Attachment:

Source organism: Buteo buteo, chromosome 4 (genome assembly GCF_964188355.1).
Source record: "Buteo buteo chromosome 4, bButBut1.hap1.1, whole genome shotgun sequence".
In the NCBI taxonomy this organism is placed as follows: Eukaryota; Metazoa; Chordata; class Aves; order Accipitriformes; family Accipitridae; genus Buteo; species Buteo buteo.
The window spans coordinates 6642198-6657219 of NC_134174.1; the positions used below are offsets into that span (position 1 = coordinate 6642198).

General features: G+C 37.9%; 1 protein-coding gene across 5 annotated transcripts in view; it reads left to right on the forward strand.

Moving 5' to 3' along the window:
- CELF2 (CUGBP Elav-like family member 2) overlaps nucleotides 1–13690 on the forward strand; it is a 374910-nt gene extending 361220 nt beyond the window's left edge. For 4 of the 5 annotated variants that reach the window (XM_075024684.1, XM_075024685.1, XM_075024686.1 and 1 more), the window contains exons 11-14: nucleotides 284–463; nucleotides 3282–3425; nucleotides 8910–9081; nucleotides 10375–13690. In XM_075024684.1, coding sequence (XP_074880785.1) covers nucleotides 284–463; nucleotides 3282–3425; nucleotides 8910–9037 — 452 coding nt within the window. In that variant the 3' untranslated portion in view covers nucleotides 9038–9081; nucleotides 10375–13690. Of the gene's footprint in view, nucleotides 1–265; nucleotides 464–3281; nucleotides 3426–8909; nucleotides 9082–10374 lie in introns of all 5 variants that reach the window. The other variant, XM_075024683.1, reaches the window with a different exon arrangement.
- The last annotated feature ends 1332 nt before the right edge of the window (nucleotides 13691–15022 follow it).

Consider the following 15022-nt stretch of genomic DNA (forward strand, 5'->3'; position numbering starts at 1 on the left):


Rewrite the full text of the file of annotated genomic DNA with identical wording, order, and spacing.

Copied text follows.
Source organism: Buteo buteo, chromosome 4 (genome assembly GCF_964188355.1).
Source record: "Buteo buteo chromosome 4, bButBut1.hap1.1, whole genome shotgun sequence".
In the NCBI taxonomy this organism is placed as follows: Eukaryota; Metazoa; Chordata; class Aves; order Accipitriformes; family Accipitridae; genus Buteo; species Buteo buteo.
The window spans coordinates 6642198-6657219 of NC_134174.1; the positions used below are offsets into that span (position 1 = coordinate 6642198).

General features: G+C 37.9%; 1 protein-coding gene across 5 annotated transcripts in view; it reads left to right on the forward strand.

Moving 5' to 3' along the window:
- CELF2 (CUGBP Elav-like family member 2) overlaps nucleotides 1–13690 on the forward strand; it is a 374910-nt gene extending 361220 nt beyond the window's left edge. For 4 of the 5 annotated variants that reach the window (XM_075024684.1, XM_075024685.1, XM_075024686.1 and 1 more), the window contains exons 11-14: nucleotides 284–463; nucleotides 3282–3425; nucleotides 8910–9081; nucleotides 10375–13690. In XM_075024684.1, coding sequence (XP_074880785.1) covers nucleotides 284–463; nucleotides 3282–3425; nucleotides 8910–9037 — 452 coding nt within the window. In that variant the 3' untranslated portion in view covers nucleotides 9038–9081; nucleotides 10375–13690. Of the gene's footprint in view, nucleotides 1–265; nucleotides 464–3281; nucleotides 3426–8909; nucleotides 9082–10374 lie in introns of all 5 variants that reach the window. The other variant, XM_075024683.1, reaches the window with a different exon arrangement.
- The last annotated feature ends 1332 nt before the right edge of the window (nucleotides 13691–15022 follow it).

Consider the following 15022-nt stretch of genomic DNA (forward strand, 5'->3'; position numbering starts at 1 on the left):